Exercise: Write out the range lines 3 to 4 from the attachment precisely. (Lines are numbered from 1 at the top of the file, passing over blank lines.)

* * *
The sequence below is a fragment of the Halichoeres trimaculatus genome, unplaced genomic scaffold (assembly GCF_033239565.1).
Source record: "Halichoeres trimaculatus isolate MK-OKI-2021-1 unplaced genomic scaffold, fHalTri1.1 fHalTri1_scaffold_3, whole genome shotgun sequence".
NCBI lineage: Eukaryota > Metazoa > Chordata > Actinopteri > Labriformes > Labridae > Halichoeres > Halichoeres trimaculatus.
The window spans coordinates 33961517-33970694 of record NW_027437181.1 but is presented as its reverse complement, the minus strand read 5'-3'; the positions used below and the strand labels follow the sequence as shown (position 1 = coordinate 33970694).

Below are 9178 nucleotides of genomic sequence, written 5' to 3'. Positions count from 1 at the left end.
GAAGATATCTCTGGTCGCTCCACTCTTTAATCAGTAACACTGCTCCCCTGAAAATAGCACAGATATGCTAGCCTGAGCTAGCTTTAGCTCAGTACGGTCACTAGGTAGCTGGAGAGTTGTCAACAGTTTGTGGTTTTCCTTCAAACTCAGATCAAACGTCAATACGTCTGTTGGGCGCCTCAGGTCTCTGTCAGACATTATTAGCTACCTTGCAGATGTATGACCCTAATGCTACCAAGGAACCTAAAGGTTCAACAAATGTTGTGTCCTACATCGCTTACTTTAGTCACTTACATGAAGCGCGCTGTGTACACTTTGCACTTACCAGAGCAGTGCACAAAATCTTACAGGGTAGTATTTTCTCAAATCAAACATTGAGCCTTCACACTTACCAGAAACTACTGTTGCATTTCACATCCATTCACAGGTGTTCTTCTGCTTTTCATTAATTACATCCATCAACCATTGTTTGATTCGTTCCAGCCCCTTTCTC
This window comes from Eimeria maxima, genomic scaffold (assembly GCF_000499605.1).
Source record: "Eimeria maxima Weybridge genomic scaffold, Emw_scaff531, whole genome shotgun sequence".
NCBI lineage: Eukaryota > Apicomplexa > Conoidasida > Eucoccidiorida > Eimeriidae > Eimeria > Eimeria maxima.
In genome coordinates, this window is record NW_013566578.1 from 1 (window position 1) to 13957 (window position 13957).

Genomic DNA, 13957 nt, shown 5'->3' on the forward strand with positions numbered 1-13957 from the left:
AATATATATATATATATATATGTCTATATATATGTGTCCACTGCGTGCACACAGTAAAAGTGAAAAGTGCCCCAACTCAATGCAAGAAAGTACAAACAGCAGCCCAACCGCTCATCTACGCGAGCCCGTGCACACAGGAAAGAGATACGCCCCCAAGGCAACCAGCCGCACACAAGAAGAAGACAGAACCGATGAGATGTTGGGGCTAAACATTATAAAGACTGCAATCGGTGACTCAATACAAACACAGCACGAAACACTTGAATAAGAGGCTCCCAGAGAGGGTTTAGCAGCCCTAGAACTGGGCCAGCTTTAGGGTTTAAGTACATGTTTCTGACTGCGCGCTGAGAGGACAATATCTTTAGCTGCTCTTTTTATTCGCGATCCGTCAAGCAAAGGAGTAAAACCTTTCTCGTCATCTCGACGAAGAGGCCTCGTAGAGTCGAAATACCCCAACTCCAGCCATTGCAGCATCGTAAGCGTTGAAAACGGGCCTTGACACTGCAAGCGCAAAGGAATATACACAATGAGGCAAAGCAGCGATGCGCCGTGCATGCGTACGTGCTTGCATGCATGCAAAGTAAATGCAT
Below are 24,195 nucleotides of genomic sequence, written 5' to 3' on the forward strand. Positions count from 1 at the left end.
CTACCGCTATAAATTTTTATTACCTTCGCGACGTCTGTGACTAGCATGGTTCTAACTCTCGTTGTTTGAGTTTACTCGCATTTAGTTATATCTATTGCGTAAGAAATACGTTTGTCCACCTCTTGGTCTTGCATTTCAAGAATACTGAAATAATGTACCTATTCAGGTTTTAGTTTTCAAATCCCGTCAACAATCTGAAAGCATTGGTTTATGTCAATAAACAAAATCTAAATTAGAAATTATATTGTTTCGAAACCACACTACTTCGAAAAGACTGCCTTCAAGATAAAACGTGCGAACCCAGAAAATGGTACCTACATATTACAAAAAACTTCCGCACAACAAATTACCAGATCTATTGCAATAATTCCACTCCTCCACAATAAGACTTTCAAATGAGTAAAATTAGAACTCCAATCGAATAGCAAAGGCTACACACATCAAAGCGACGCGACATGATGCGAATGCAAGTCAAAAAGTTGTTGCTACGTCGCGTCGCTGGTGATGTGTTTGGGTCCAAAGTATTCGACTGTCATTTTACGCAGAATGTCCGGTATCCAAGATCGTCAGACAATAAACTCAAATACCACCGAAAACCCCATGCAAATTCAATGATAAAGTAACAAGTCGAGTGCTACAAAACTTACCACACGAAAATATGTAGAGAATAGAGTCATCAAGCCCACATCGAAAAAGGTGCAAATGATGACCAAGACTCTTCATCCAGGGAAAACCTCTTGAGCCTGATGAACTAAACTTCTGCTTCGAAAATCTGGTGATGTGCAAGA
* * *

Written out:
NCBI lineage: Eukaryota > Metazoa > Chordata > Actinopteri > Labriformes > Labridae > Halichoeres > Halichoeres trimaculatus.
The window spans coordinates 33961517-33970694 of record NW_027437181.1 but is presented as its reverse complement, the minus strand read 5'-3'; the positions used below and the strand labels follow the sequence as shown (position 1 = coordinate 33970694).